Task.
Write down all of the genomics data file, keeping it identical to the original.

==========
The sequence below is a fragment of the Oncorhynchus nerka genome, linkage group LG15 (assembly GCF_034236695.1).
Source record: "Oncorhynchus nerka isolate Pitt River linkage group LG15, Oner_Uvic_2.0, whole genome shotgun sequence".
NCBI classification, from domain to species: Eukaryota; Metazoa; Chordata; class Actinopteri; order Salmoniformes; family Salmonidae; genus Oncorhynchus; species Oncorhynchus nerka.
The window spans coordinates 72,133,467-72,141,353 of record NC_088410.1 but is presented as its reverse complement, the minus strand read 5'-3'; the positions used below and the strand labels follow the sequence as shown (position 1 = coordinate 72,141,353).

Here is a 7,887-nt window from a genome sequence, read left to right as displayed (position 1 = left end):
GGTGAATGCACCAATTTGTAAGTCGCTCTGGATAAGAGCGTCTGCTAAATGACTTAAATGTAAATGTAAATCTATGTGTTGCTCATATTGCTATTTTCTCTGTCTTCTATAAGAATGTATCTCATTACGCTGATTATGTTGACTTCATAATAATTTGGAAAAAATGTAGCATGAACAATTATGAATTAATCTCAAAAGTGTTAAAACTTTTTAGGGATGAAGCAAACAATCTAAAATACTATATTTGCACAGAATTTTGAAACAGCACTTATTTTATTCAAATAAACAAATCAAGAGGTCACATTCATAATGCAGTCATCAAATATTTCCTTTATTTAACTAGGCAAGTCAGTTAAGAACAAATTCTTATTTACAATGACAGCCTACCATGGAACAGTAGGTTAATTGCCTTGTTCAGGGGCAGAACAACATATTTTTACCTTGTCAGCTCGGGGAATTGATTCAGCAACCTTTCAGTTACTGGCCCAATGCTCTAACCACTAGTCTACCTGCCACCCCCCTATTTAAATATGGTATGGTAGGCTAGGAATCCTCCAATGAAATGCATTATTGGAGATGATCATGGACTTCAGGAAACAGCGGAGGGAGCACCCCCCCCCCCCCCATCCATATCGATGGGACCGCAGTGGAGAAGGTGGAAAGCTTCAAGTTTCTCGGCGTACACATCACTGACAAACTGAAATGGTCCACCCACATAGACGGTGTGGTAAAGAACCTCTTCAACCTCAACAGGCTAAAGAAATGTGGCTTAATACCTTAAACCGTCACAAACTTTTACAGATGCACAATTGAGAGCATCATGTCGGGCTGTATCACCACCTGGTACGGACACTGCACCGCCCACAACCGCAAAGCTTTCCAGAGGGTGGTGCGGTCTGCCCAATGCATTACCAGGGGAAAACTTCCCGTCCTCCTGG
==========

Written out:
The sequence below is a fragment of the Oncorhynchus nerka genome, linkage group LG15 (assembly GCF_034236695.1).
Source record: "Oncorhynchus nerka isolate Pitt River linkage group LG15, Oner_Uvic_2.0, whole genome shotgun sequence".
NCBI classification, from domain to species: Eukaryota; Metazoa; Chordata; class Actinopteri; order Salmoniformes; family Salmonidae; genus Oncorhynchus; species Oncorhynchus nerka.
The window spans coordinates 72,133,467-72,141,353 of record NC_088410.1 but is presented as its reverse complement, the minus strand read 5'-3'; the positions used below and the strand labels follow the sequence as shown (position 1 = coordinate 72,141,353).

Here is a 7,887-nt window from a genome sequence, read left to right as displayed (position 1 = left end):
GGTGAATGCACCAATTTGTAAGTCGCTCTGGATAAGAGCGTCTGCTAAATGACTTAAATGTAAATGTAAATCTATGTGTTGCTCATATTGCTATTTTCTCTGTCTTCTATAAGAATGTATCTCATTACGCTGATTATGTTGACTTCATAATAATTTGGAAAAAATGTAGCATGAACAATTATGAATTAATCTCAAAAGTGTTAAAACTTTTTAGGGATGAAGCAAACAATCTAAAATACTATATTTGCACAGAATTTTGAAACAGCACTTATTTTATTCAAATAAACAAATCAAGAGGTCACATTCATAATGCAGTCATCAAATATTTCCTTTATTTAACTAGGCAAGTCAGTTAAGAACAAATTCTTATTTACAATGACAGCCTACCATGGAACAGTAGGTTAATTGCCTTGTTCAGGGGCAGAACAACATATTTTTACCTTGTCAGCTCGGGGAATTGATTCAGCAACCTTTCAGTTACTGGCCCAATGCTCTAACCACTAGTCTACCTGCCACCCCCCTATTTAAATATGGTATGGTAGGCTAGGAATCCTCCAATGAAATGCATTATTGGAGATGATCATGGACTTCAGGAAACAGCGGAGGGAGCACCCCCCCCCCCCCCATCCATATCGATGGGACCGCAGTGGAGAAGGTGGAAAGCTTCAAGTTTCTCGGCGTACACATCACTGACAAACTGAAATGGTCCACCCACATAGACGGTGTGGTAAAGAACCTCTTCAACCTCAACAGGCTAAAGAAATGTGGCTTAATACCTTAAACCGTCACAAACTTTTACAGATGCACAATTGAGAGCATCATGTCGGGCTGTATCACCACCTGGTACGGACACTGCACCGCCCACAACCGCAAAGCTTTCCAGAGGGTGGTGCGGTCTGCCCAATGCATTACCAGGGGAAAACTTCCCGTCCTCCTGG